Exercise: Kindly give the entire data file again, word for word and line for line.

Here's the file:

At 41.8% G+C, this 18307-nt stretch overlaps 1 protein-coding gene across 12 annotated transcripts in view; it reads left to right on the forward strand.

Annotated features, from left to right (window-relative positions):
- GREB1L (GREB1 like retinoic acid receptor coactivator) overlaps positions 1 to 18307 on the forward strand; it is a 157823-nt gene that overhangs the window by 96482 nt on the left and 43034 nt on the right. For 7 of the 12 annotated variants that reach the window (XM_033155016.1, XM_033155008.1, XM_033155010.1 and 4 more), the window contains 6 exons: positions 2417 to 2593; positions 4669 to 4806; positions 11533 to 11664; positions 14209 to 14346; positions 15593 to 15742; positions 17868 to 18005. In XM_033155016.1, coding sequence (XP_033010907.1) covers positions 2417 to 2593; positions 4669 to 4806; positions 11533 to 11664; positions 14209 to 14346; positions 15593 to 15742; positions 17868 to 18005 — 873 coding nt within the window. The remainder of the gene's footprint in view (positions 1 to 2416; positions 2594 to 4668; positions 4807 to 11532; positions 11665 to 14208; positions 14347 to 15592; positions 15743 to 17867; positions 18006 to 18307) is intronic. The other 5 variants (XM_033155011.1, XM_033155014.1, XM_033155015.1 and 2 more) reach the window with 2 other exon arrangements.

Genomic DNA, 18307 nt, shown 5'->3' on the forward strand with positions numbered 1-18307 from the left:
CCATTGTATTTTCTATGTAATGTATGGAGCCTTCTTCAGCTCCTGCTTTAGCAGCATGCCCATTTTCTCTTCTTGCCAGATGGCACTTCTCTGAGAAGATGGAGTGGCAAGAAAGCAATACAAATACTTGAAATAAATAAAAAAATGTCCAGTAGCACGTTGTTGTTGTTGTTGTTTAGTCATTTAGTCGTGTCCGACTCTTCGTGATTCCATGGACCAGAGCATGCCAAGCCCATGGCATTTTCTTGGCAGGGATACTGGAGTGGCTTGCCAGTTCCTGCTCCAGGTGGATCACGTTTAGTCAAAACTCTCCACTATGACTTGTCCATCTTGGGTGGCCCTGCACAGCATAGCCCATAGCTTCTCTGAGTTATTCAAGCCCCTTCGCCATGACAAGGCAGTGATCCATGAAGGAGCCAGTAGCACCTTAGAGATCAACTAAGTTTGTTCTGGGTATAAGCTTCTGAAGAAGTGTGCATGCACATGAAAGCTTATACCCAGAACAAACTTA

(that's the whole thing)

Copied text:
At 41.8% G+C, this 18307-nt stretch overlaps 1 protein-coding gene across 12 annotated transcripts in view; it reads left to right on the forward strand.

Annotated features, from left to right (window-relative positions):
- GREB1L (GREB1 like retinoic acid receptor coactivator) overlaps positions 1 to 18307 on the forward strand; it is a 157823-nt gene that overhangs the window by 96482 nt on the left and 43034 nt on the right. For 7 of the 12 annotated variants that reach the window (XM_033155016.1, XM_033155008.1, XM_033155010.1 and 4 more), the window contains 6 exons: positions 2417 to 2593; positions 4669 to 4806; positions 11533 to 11664; positions 14209 to 14346; positions 15593 to 15742; positions 17868 to 18005. In XM_033155016.1, coding sequence (XP_033010907.1) covers positions 2417 to 2593; positions 4669 to 4806; positions 11533 to 11664; positions 14209 to 14346; positions 15593 to 15742; positions 17868 to 18005 — 873 coding nt within the window. The remainder of the gene's footprint in view (positions 1 to 2416; positions 2594 to 4668; positions 4807 to 11532; positions 11665 to 14208; positions 14347 to 15592; positions 15743 to 17867; positions 18006 to 18307) is intronic. The other 5 variants (XM_033155011.1, XM_033155014.1, XM_033155015.1 and 2 more) reach the window with 2 other exon arrangements.

Genomic DNA, 18307 nt, shown 5'->3' on the forward strand with positions numbered 1-18307 from the left:
CCATTGTATTTTCTATGTAATGTATGGAGCCTTCTTCAGCTCCTGCTTTAGCAGCATGCCCATTTTCTCTTCTTGCCAGATGGCACTTCTCTGAGAAGATGGAGTGGCAAGAAAGCAATACAAATACTTGAAATAAATAAAAAAATGTCCAGTAGCACGTTGTTGTTGTTGTTGTTTAGTCATTTAGTCGTGTCCGACTCTTCGTGATTCCATGGACCAGAGCATGCCAAGCCCATGGCATTTTCTTGGCAGGGATACTGGAGTGGCTTGCCAGTTCCTGCTCCAGGTGGATCACGTTTAGTCAAAACTCTCCACTATGACTTGTCCATCTTGGGTGGCCCTGCACAGCATAGCCCATAGCTTCTCTGAGTTATTCAAGCCCCTTCGCCATGACAAGGCAGTGATCCATGAAGGAGCCAGTAGCACCTTAGAGATCAACTAAGTTTGTTCTGGGTATAAGCTTCTGAAGAAGTGTGCATGCACATGAAAGCTTATACCCAGAACAAACTTA